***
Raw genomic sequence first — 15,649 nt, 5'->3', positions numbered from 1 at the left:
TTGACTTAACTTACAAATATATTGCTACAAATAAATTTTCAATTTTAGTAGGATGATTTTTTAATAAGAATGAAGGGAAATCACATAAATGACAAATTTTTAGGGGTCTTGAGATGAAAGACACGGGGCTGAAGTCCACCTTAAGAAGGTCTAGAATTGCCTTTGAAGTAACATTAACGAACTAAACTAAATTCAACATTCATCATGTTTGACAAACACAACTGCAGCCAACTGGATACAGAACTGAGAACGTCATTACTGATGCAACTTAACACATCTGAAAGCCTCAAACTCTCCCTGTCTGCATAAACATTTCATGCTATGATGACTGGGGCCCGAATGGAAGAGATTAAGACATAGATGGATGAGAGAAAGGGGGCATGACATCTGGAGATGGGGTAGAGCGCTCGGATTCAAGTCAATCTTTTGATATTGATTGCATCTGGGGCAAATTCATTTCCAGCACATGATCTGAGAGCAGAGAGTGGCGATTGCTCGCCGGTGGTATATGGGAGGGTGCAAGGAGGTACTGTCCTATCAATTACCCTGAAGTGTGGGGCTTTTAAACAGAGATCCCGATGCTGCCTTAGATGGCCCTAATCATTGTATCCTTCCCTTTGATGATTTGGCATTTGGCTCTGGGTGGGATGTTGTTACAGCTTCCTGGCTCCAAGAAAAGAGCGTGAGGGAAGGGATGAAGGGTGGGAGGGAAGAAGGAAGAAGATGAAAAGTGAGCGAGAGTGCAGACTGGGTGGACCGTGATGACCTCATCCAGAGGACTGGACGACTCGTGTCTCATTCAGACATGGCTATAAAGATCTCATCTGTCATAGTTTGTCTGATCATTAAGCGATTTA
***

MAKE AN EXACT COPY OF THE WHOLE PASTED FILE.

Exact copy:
Raw genomic sequence first — 15,649 nt, 5'->3', positions numbered from 1 at the left:
TTGACTTAACTTACAAATATATTGCTACAAATAAATTTTCAATTTTAGTAGGATGATTTTTTAATAAGAATGAAGGGAAATCACATAAATGACAAATTTTTAGGGGTCTTGAGATGAAAGACACGGGGCTGAAGTCCACCTTAAGAAGGTCTAGAATTGCCTTTGAAGTAACATTAACGAACTAAACTAAATTCAACATTCATCATGTTTGACAAACACAACTGCAGCCAACTGGATACAGAACTGAGAACGTCATTACTGATGCAACTTAACACATCTGAAAGCCTCAAACTCTCCCTGTCTGCATAAACATTTCATGCTATGATGACTGGGGCCCGAATGGAAGAGATTAAGACATAGATGGATGAGAGAAAGGGGGCATGACATCTGGAGATGGGGTAGAGCGCTCGGATTCAAGTCAATCTTTTGATATTGATTGCATCTGGGGCAAATTCATTTCCAGCACATGATCTGAGAGCAGAGAGTGGCGATTGCTCGCCGGTGGTATATGGGAGGGTGCAAGGAGGTACTGTCCTATCAATTACCCTGAAGTGTGGGGCTTTTAAACAGAGATCCCGATGCTGCCTTAGATGGCCCTAATCATTGTATCCTTCCCTTTGATGATTTGGCATTTGGCTCTGGGTGGGATGTTGTTACAGCTTCCTGGCTCCAAGAAAAGAGCGTGAGGGAAGGGATGAAGGGTGGGAGGGAAGAAGGAAGAAGATGAAAAGTGAGCGAGAGTGCAGACTGGGTGGACCGTGATGACCTCATCCAGAGGACTGGACGACTCGTGTCTCATTCAGACATGGCTATAAAGATCTCATCTGTCATAGTTTGTCTGATCATTAAGCGATTTA